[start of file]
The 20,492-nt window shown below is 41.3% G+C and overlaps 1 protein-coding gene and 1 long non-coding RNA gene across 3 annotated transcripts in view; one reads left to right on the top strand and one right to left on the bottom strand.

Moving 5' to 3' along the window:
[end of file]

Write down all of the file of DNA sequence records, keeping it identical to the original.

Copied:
The 20,492-nt window shown below is 41.3% G+C and overlaps 1 protein-coding gene and 1 long non-coding RNA gene across 3 annotated transcripts in view; one reads left to right on the top strand and one right to left on the bottom strand.

Moving 5' to 3' along the window: